Move May Aid Death Penalty Repeal Bill
Thursday, January 29, 2009
With Gov. Martin O'Malley making repeal of the death penalty a top priority this year, lawmakers might invoke a rarely used parliamentary maneuver to spring his bill from the Senate committee that has killed similar legislation in recent years.
Members of the Judicial Proceedings Committee said they are considering sending the repeal bill to the full Senate without making a recommendation on its merits, a move that could significantly increase the chances of its passage. Death penalty opponents say a majority of Senate members would vote for the bill.
In interviews this week, two members of the committee who previously voted against a repeal bill said they are open to letting the full Senate decide the divisive issue. The repeal bill has fallen one vote short in the 11-member committee in the past.
"I definitely think an issue as serious as the death penalty should be debated on the Senate floor," said Sen. James Brochin (D-Baltimore County), a capital punishment supporter.
His sentiments were echoed by Sen. Alex X. Mooney (R-Frederick), who said he "probably would support that" out of a desire "to let the full body decide the issue."
The strategy is not without risk, including alienating long-serving Senate President Thomas V. Mike Miller Jr. (D-Calvert), a death penalty supporter who places a premium on Senate traditions.
"Just because the governor wants a bill to proceed to the floor doesn't mean we abandon the ways of the Senate," Miller said yesterday. "People are elected to take positions on bills."
The option of sending a bill to the floor without an affirmative vote is included in Senate rules, but senators and legislative aides said yesterday that they could not remember the last time the move was used. O'Malley (D) said in an interview this month that he would like to see the full Senate debate the repeal bill "one way or another."
Miller and other legislators predicted a long and emotional debate if the issue reaches the floor, with opponents mounting a filibuster to try to stop the bill. A hearing on the legislation will probably be scheduled next month.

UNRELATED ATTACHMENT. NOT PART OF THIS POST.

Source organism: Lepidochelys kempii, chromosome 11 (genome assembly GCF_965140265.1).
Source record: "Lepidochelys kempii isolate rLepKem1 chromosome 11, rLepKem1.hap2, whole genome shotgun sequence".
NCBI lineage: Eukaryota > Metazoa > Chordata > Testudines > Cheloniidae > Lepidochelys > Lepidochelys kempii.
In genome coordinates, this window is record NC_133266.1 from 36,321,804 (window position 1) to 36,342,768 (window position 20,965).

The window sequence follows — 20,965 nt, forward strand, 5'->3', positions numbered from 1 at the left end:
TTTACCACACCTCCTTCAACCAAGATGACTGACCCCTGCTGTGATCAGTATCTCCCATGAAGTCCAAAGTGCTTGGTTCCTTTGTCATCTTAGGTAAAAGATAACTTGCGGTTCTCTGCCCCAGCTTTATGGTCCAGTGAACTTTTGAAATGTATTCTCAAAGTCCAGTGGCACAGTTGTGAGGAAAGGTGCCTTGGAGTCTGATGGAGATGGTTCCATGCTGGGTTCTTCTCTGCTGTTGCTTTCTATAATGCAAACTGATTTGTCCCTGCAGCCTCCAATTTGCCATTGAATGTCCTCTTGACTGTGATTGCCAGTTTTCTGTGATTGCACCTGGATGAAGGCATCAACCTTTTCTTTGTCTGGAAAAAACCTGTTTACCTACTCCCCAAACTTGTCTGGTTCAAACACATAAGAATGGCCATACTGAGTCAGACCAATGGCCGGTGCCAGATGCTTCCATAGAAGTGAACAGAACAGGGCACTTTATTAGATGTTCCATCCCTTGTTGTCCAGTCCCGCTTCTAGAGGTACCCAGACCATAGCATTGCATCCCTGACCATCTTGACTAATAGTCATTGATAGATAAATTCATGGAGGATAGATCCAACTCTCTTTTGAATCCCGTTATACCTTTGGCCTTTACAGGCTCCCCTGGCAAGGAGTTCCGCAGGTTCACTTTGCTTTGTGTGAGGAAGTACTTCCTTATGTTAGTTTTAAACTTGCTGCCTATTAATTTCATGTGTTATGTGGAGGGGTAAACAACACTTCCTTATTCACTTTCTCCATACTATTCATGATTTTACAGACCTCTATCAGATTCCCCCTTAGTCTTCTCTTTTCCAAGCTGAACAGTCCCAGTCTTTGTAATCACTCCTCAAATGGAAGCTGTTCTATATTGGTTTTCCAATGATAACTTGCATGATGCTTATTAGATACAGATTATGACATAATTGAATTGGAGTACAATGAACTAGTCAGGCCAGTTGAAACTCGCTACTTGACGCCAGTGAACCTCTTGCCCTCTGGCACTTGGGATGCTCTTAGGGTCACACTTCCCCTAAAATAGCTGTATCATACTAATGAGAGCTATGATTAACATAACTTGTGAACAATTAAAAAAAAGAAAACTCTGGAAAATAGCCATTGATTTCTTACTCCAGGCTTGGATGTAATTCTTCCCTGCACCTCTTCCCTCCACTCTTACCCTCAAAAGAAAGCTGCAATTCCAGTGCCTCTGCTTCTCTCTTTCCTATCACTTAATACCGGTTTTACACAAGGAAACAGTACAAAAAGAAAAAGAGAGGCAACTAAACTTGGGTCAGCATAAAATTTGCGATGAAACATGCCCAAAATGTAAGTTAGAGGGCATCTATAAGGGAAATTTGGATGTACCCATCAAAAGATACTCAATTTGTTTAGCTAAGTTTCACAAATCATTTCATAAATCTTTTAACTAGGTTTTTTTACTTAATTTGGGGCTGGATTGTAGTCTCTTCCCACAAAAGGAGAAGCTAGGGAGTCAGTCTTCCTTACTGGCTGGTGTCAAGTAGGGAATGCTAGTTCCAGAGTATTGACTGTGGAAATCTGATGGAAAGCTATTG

Maryland has executed five people since it reinstated the death penalty in 1978. Five inmates are on death row.
Most of the early maneuvering this session has taken place in the Senate. House Speaker Michael E. Busch (D-Anne Arundel) has said that he thinks there are enough votes to pass a repeal bill in his chamber but that he would like the Senate to act first given that the bill has died there in recent sessions.
Death penalty opponents said yesterday that they still prefer to secure a majority vote for repeal from the Judicial Proceedings Committee. But failing that, they are exploring other ways to get the bill to the Senate floor.
"We're trying to either switch a vote or bring the bill out without a recommendation," said Sen. Lisa A. Gladden (D-Baltimore), vice chairman of the committee and co-sponsor of O'Malley's repeal bill.
Sen. Brian E. Frosh (D-Montgomery), the committee chairman, said a majority vote by the panel remains his "first choice," but he acknowledged that could be difficult. Sending the bill to the floor without a recommendation is "something we'll address when and if it comes up," said Frosh, who favors repeal.
The membership of Frosh's committee has not changed since 2007, when O'Malley arrived in office and expressed support for repealing the death penalty. This is the first year O'Malley has personally sponsored legislation on the issue.
Sen. Bryan W. Simonaire (R-Anne Arundel) is among the committee members being heavily lobbied by death penalty opponents. Although he has voted against a repeal in the past, Simonaire has said he is approaching the issue with an open mind this year.
He said yesterday that he is carefully reading a report issued recently by a state commission headed by former U.S. attorney general Benjamin Civiletti calling for abolition of the death penalty.
Simonaire said he thinks the death penalty is an appropriate punishment for some crimes but is concerned about flaws in its application that could result in executing an innocent person.
"Right now, I'm just struggling," he said.